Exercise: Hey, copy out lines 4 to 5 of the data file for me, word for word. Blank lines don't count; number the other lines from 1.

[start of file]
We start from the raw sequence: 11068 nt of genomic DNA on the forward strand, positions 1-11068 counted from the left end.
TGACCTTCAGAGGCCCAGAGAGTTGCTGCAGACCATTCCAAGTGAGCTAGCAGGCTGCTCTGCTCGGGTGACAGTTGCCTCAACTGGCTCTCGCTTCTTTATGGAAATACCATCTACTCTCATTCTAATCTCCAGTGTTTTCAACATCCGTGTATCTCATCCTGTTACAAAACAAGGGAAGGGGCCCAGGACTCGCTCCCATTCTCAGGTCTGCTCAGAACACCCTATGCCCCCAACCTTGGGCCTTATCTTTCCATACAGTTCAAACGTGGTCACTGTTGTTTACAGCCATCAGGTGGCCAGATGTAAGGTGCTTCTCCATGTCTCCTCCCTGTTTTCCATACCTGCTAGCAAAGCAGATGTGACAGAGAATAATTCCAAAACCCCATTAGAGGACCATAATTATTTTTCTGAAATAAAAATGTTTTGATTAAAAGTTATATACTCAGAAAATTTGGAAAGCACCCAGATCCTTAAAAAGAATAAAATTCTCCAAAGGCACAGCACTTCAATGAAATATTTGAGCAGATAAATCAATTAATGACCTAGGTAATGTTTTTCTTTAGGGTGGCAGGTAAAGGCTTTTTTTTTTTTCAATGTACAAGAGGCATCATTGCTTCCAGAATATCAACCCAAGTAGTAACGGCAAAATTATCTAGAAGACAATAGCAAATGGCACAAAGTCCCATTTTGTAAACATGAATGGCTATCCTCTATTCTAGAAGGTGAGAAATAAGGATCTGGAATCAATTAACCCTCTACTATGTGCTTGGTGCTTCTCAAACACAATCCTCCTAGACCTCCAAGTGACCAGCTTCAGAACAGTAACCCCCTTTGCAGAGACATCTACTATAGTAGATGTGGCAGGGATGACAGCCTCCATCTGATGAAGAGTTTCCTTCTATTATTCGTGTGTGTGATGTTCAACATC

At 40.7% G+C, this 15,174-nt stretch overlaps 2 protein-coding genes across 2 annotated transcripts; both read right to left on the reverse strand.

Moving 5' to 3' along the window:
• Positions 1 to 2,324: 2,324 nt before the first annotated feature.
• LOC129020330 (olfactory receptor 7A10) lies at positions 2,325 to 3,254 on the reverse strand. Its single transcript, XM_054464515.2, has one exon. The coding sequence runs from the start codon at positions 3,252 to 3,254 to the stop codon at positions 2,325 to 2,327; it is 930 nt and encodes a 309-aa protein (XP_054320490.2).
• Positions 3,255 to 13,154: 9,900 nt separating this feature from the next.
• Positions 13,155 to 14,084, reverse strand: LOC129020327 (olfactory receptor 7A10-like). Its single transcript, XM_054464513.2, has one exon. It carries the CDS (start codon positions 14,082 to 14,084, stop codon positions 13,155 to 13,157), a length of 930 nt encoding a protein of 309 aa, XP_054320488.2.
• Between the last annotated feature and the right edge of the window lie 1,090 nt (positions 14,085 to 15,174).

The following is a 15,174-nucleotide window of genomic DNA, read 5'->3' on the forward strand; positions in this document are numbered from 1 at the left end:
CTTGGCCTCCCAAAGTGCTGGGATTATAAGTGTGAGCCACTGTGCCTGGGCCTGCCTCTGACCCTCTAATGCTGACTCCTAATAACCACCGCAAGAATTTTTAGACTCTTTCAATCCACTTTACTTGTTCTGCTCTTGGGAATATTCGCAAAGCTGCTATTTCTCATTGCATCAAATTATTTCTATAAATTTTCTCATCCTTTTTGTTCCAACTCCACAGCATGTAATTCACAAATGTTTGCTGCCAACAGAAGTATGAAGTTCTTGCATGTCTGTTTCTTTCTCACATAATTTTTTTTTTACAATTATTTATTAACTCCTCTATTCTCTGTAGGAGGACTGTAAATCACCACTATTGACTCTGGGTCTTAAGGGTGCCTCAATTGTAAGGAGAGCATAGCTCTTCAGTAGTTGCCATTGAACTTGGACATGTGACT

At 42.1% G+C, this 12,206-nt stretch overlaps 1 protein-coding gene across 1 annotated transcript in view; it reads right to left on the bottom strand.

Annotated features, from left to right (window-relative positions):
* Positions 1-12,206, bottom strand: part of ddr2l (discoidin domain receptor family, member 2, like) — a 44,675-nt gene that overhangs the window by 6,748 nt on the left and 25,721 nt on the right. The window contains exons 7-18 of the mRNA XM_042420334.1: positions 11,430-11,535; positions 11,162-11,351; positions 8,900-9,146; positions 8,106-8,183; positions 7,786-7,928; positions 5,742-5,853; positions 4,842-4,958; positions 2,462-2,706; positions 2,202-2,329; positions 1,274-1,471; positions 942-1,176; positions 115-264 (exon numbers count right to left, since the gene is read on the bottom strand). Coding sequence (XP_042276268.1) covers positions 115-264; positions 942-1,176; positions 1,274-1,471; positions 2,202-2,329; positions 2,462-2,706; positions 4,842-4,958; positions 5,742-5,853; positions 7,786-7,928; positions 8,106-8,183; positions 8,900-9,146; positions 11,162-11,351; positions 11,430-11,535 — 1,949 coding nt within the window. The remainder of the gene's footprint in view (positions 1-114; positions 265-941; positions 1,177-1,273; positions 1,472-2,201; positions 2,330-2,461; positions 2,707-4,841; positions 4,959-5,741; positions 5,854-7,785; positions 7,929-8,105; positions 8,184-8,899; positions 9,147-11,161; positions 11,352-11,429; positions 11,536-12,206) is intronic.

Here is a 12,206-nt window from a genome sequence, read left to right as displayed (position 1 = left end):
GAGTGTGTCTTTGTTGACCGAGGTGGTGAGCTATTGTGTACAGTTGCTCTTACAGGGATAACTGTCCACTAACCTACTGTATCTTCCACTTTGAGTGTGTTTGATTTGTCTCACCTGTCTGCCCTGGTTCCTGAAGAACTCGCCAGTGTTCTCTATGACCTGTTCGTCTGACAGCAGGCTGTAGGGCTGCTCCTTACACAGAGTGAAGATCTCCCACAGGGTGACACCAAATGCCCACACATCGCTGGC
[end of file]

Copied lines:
Moving 5' to 3' along the window:
• Positions 1 to 2,324: 2,324 nt before the first annotated feature.